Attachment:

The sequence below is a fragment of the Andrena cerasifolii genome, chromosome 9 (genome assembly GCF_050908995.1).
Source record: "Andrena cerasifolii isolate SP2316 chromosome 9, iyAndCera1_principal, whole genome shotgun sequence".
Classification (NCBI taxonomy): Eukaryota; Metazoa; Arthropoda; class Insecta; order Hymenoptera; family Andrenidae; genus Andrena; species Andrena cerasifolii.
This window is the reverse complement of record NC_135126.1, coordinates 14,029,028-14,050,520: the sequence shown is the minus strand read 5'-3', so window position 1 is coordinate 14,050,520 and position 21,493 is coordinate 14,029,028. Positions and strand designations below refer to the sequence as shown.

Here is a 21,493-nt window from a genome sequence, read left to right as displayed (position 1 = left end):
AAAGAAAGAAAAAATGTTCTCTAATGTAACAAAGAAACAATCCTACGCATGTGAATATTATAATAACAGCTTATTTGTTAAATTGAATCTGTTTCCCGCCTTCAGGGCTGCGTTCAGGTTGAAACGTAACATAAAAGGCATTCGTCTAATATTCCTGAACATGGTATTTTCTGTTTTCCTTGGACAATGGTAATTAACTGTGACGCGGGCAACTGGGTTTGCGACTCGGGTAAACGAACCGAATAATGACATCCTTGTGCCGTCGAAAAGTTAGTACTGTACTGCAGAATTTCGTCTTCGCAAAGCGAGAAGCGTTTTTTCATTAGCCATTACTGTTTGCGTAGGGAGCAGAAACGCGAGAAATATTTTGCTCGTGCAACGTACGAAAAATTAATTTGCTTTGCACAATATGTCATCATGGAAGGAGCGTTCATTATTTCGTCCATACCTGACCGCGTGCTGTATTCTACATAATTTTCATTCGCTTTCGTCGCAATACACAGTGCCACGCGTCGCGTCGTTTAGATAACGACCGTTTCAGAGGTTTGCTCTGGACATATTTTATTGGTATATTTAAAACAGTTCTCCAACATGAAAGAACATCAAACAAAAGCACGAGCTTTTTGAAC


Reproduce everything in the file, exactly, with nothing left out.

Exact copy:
The sequence below is a fragment of the Andrena cerasifolii genome, chromosome 9 (genome assembly GCF_050908995.1).
Source record: "Andrena cerasifolii isolate SP2316 chromosome 9, iyAndCera1_principal, whole genome shotgun sequence".
Classification (NCBI taxonomy): Eukaryota; Metazoa; Arthropoda; class Insecta; order Hymenoptera; family Andrenidae; genus Andrena; species Andrena cerasifolii.
This window is the reverse complement of record NC_135126.1, coordinates 14,029,028-14,050,520: the sequence shown is the minus strand read 5'-3', so window position 1 is coordinate 14,050,520 and position 21,493 is coordinate 14,029,028. Positions and strand designations below refer to the sequence as shown.

Here is a 21,493-nt window from a genome sequence, read left to right as displayed (position 1 = left end):
AAAGAAAGAAAAAATGTTCTCTAATGTAACAAAGAAACAATCCTACGCATGTGAATATTATAATAACAGCTTATTTGTTAAATTGAATCTGTTTCCCGCCTTCAGGGCTGCGTTCAGGTTGAAACGTAACATAAAAGGCATTCGTCTAATATTCCTGAACATGGTATTTTCTGTTTTCCTTGGACAATGGTAATTAACTGTGACGCGGGCAACTGGGTTTGCGACTCGGGTAAACGAACCGAATAATGACATCCTTGTGCCGTCGAAAAGTTAGTACTGTACTGCAGAATTTCGTCTTCGCAAAGCGAGAAGCGTTTTTTCATTAGCCATTACTGTTTGCGTAGGGAGCAGAAACGCGAGAAATATTTTGCTCGTGCAACGTACGAAAAATTAATTTGCTTTGCACAATATGTCATCATGGAAGGAGCGTTCATTATTTCGTCCATACCTGACCGCGTGCTGTATTCTACATAATTTTCATTCGCTTTCGTCGCAATACACAGTGCCACGCGTCGCGTCGTTTAGATAACGACCGTTTCAGAGGTTTGCTCTGGACATATTTTATTGGTATATTTAAAACAGTTCTCCAACATGAAAGAACATCAAACAAAAGCACGAGCTTTTTGAAC